The cheetah, the world’s fastest land animal, survived mass extinction during the last ice age 10,000 years ago.
But it has taken just the last few decades for man to place the hunter on the endangered species list, with experts warning it could disappear from the wild by 2030.
Unlike rhinos and elephants, the cheetah is not a target in Africa’s poaching bloodbath. But it is the only big cat to adapt poorly in wildlife reserves as its natural habitat is increasingly wiped out.
“Cheetahs don’t do well in protected wildlife reserves due to increased competition from other larger predators, such as lions and hyenas, which thrive in protected areas,” Laurie Marker of the Cheetah Conservation Fund in Namibia told AFP.
“Most protected areas are unable to maintain viable cheetah populations,” she added.
In the early 20th century, the global cheetah population was around 100,000 with populations throughout Africa, the Middle East and several Asian countries.
There are barely 10,000 in the wild today, in Africa, and a small population in Iran which is critically endangered.
According to big cat NGO Panthera, cheetahs have disappeared from 77% of their original territory in Africa.
The International Union of the Conservation of Nature lists the southern African species as vulnerable. “The main limitation to the survival of the species in the wild is reduction and fragmentation of habitat as well as human wildlife conflict,” said Marker.
If no special measures are taken, wild cheetah will disappear by 2030, according to Panthera.
The greyhound-like cat, with its distinctive tear-stain-like facial markings and spotted golden coat, is a consistent loser in confrontations with lions or leopards which are heavier and more powerful.
Even in a good scenario, its prey will be stolen before it has a chance to feed. In the worst cases, the cheetah will be killed.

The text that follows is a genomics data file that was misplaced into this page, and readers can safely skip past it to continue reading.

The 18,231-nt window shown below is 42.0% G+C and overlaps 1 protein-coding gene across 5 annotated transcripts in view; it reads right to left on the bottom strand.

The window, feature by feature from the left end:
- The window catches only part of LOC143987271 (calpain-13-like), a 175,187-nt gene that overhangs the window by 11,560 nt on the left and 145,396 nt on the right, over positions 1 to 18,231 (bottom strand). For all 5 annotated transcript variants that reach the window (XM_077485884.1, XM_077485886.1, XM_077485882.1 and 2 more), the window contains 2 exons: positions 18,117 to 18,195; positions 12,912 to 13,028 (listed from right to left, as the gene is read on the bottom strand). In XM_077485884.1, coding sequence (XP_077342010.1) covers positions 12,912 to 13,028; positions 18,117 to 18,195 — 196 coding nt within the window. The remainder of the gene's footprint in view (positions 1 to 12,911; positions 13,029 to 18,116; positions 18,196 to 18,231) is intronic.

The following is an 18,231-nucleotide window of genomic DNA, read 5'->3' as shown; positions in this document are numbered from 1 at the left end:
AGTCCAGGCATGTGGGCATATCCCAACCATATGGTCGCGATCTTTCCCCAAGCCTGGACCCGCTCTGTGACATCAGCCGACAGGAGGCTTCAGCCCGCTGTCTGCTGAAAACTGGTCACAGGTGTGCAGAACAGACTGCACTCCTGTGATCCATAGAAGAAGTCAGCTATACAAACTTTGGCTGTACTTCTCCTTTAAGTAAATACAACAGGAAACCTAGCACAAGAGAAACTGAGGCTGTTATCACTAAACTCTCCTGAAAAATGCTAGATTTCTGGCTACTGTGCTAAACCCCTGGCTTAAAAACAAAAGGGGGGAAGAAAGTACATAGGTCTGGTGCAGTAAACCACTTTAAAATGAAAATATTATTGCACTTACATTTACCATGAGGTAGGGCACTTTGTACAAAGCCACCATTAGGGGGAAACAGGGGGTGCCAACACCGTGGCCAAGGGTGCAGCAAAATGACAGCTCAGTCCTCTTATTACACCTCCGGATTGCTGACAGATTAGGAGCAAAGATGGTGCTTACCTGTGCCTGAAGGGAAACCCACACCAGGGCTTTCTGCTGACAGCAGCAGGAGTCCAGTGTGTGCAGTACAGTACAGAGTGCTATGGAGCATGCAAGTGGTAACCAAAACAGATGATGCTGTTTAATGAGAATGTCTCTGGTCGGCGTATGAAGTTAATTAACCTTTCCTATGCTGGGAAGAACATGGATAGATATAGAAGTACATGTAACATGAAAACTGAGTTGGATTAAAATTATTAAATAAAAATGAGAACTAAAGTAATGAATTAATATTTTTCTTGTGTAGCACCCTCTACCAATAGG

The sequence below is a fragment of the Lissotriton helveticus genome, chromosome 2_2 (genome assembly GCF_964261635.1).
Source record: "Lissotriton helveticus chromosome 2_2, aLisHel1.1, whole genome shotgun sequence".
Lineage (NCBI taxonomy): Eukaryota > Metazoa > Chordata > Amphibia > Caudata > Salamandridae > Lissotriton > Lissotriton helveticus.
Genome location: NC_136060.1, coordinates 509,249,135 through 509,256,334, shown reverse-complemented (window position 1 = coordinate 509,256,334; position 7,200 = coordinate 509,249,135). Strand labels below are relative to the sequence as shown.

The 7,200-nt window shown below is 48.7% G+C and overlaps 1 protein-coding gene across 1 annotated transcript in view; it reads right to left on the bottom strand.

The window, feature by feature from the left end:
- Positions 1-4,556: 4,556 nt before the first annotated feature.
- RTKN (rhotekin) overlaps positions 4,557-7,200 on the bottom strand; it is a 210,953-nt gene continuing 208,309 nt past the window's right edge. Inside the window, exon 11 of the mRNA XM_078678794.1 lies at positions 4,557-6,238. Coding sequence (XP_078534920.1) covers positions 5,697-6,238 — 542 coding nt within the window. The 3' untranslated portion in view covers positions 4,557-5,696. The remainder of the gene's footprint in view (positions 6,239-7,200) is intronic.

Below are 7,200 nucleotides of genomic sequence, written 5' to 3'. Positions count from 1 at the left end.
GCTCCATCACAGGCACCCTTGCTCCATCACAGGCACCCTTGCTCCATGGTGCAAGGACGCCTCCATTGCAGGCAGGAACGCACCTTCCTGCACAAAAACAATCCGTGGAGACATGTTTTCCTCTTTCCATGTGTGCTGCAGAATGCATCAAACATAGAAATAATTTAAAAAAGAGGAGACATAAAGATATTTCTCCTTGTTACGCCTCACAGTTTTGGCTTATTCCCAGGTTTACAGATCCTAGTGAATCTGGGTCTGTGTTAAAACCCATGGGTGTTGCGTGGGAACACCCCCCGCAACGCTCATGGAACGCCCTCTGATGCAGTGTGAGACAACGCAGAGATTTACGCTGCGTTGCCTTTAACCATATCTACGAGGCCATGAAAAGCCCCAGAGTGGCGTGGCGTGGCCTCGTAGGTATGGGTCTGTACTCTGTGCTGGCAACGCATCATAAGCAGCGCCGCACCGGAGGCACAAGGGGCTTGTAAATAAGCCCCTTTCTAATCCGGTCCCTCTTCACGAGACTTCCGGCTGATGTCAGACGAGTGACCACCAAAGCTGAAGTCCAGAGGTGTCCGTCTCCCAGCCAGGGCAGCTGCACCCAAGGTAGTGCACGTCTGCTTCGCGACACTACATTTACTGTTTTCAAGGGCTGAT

The sprinter, which reaches speeds of up to 120 kilometres per hour (74 miles per hour),
needs vast open spaces with a low density of fellow carnivores to thrive.
In Africa, it is estimated that 90% of cheetahs live alongside humans where they are often in conflict with livestock farms.
Another handicap it faces is natural inbreeding dating back to the last ice age when the global population plunged. As a result, according to the Cheetah Conservation Fund, every cheetah today is as closely related as if they were twins, leading to a genetic bottleneck.
This puts the cheetah in an unenviable position. To enable the mixing of genes, they need a greater range than other animals to be able to freely migrate. But as humans increasingly encroach on its environment, this has become even more difficult.
Researchers know that isolated micro-populations of threatened species lead to rapid extinction.
So in the short-term, the easily tamed animal is being raised in captivity.
“They simply don’t learn the survival skills necessary to sustain themselves in the wild.” said the Cheetah Conservation Fund’s Marker.
“A cheetah born in captivity, one that never has the experience of living in the wild with its mother, would have virtually no chance of success if released.”
The Cheetah Conservation Fund would like to see the cat’s range boosted — not by traditional means of snapping up large areas of land, but through corridors that allow them to move freely.
“We’d like to see the cheetah’s range increasing, with populations linked with each other through corridors, and even see cheetahs reintroduced to former range countries, like India,” said Marker.
Although the cheetahs in Zimbabwe form an important part of the largest cheetah population in Southern Africa, not much is known about their occurrence and the conservation challenges they face, especially from the northwest of Zimbabwe, an area encompassing most of Zimbabwe’s wildlife protected areas, and the Zimbabwe component of the Kavango-Zambezi Transfrontier Conservation Area.
|Life span in the wildMature body weight*
*Males are generally slightly larger than females but there is no great variation in cheetah sizes between males and females.
Cheetahs are only one of 33 million species living on the planet. Does it really matter if the cheetah becomes extinct?
It is tempting to think that the loss of only one species will not affect us. We must remember that all things are connected and explore how important cheetahs are in their ecosystem.
When we lose even one species, our world becomes a poorer place to live.The cheetah deserves a place on this earth.
The cat has been revered by humans for almost 5,000 years. If it is lost to future generations, it would leave a large hole not only in nature, but also in the very psyche of the human mind, which so naturally feels and knows the uniqueness of this creature.
Namibia, with its varied ecosystems and diversity of life, presents the greatest hope for the cheetah’s future.
By: Agence France-Presse
Date: 24 April 2013